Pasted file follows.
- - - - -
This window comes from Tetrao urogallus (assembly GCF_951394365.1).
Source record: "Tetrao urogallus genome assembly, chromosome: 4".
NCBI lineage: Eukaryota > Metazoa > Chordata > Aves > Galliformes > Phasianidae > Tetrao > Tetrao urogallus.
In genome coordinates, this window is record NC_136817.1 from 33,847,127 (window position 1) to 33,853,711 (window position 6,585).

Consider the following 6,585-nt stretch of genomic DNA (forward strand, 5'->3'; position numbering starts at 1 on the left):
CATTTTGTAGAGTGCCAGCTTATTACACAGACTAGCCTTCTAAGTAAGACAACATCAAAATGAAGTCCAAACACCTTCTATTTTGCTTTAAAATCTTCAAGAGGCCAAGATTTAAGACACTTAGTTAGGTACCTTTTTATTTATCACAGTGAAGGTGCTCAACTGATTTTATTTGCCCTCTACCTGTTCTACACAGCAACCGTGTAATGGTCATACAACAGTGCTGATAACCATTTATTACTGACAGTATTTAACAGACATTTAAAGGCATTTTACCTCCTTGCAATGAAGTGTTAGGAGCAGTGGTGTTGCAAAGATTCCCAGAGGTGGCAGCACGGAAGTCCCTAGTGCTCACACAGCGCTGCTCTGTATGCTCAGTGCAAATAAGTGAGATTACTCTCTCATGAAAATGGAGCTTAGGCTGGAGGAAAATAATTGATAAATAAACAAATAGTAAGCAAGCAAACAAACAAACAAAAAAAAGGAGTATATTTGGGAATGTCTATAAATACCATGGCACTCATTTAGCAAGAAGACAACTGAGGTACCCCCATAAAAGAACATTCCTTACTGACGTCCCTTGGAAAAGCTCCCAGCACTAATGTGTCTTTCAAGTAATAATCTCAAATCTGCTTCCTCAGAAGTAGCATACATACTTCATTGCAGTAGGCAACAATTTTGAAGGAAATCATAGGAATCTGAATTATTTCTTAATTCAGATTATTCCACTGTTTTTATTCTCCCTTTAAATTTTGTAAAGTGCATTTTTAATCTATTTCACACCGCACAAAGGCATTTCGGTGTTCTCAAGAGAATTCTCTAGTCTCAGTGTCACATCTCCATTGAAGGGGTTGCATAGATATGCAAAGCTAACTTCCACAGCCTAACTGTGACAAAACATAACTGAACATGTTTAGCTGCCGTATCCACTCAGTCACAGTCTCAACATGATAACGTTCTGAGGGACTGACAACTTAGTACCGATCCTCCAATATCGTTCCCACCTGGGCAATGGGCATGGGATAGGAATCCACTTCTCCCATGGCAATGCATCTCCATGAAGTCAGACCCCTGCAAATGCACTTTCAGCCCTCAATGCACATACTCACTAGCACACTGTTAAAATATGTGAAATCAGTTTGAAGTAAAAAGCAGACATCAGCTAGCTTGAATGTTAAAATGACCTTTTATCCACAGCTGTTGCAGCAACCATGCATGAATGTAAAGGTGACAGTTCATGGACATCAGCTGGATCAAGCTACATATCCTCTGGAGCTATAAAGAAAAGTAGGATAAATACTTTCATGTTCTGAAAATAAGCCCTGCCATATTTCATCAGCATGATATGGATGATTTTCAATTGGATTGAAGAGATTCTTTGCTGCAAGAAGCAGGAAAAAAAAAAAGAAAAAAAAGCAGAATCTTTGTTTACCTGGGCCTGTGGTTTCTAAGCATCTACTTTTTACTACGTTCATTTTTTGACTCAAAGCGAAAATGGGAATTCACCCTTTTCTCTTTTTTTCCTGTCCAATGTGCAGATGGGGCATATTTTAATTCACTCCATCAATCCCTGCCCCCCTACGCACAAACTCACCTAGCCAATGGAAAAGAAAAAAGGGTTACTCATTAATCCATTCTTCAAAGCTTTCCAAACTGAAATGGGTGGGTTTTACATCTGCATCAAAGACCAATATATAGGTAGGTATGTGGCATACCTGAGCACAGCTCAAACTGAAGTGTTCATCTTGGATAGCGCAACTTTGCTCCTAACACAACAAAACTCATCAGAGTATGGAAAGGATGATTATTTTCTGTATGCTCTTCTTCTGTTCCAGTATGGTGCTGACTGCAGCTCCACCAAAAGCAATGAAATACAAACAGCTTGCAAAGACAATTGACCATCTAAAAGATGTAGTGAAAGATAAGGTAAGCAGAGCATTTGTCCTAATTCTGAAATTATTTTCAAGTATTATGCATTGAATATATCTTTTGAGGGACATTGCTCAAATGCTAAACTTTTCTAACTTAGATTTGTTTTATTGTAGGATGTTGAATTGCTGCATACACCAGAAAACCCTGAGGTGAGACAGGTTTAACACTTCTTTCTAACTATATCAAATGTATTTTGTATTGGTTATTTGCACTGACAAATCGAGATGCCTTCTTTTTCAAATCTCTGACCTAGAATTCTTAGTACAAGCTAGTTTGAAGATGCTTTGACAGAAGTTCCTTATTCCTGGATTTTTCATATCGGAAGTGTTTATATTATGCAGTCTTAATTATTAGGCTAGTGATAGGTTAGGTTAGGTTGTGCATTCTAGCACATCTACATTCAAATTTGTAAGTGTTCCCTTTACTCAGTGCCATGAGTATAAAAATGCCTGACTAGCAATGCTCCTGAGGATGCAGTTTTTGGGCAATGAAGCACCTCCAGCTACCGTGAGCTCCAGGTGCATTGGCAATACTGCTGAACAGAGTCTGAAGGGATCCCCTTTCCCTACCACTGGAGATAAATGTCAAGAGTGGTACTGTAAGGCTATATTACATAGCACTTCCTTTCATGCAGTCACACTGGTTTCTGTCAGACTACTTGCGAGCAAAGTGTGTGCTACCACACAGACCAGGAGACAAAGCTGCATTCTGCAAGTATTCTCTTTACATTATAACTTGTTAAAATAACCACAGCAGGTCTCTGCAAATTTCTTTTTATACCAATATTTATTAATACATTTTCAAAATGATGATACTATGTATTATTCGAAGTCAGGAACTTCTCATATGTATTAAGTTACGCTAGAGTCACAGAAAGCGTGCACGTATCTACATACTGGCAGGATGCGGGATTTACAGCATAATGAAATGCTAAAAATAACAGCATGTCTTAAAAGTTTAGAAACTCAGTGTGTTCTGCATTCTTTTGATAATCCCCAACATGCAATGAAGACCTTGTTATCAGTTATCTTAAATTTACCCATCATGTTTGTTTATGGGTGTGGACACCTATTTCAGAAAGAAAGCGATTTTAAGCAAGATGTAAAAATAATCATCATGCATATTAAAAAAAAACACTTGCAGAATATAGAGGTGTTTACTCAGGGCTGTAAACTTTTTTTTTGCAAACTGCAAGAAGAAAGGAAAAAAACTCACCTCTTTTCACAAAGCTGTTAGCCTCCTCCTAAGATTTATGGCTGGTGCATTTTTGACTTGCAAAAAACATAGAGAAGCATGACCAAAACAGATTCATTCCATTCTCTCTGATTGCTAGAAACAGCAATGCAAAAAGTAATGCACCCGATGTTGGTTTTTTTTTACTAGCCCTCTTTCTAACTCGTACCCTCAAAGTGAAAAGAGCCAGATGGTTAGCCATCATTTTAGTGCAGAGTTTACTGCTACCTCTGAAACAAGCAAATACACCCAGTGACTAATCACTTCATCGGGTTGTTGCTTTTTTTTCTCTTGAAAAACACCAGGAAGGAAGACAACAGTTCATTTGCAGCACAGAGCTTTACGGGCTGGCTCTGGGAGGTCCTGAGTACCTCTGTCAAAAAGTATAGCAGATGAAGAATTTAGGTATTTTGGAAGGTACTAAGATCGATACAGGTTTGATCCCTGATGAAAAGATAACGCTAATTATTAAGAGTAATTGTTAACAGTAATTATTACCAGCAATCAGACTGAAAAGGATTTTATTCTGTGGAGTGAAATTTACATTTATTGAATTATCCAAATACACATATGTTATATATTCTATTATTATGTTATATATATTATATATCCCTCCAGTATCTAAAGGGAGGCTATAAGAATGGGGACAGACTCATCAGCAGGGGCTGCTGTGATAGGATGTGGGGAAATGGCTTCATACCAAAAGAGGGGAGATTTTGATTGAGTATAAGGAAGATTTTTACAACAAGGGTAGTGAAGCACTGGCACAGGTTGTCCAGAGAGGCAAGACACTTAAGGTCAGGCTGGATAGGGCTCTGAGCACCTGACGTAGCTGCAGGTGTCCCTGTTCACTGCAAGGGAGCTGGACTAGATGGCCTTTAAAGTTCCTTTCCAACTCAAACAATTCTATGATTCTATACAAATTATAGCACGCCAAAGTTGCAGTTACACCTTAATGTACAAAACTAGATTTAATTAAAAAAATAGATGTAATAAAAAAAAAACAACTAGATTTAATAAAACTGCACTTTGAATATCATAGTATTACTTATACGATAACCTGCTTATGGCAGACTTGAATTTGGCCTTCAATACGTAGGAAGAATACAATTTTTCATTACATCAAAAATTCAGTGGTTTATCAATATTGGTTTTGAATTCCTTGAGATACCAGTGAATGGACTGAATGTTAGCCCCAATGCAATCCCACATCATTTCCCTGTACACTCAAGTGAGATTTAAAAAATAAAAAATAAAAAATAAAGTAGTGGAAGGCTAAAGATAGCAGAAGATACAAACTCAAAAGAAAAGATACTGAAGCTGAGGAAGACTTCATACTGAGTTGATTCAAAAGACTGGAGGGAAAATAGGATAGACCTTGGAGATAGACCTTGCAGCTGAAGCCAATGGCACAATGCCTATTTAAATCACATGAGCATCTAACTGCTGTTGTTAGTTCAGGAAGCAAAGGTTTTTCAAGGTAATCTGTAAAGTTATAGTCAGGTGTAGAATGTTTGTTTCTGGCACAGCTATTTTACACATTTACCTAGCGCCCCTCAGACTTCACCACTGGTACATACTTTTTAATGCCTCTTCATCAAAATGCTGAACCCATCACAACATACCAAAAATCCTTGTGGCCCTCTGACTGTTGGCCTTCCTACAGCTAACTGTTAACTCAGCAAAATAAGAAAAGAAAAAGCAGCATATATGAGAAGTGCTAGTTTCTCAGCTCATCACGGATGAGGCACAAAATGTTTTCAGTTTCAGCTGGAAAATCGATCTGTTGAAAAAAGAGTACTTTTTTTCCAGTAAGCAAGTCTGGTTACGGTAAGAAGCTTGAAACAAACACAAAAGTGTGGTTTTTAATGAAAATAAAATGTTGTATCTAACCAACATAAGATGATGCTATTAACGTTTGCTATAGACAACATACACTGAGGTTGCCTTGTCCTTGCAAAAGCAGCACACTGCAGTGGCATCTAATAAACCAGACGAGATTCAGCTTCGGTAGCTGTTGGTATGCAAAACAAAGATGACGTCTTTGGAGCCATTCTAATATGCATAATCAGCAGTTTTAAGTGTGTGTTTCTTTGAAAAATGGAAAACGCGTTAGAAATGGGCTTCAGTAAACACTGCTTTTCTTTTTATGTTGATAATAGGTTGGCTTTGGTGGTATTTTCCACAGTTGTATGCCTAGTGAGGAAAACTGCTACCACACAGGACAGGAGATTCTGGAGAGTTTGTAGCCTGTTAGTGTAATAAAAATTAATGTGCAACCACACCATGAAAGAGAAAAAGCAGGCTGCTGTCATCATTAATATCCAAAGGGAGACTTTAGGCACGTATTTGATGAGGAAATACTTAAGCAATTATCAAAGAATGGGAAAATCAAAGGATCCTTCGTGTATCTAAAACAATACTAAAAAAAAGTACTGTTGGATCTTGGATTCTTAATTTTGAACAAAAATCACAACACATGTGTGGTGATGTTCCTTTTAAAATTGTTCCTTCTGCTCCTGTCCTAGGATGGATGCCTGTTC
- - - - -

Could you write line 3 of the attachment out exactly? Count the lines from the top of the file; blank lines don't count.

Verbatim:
NCBI lineage: Eukaryota > Metazoa > Chordata > Aves > Galliformes > Phasianidae > Tetrao > Tetrao urogallus.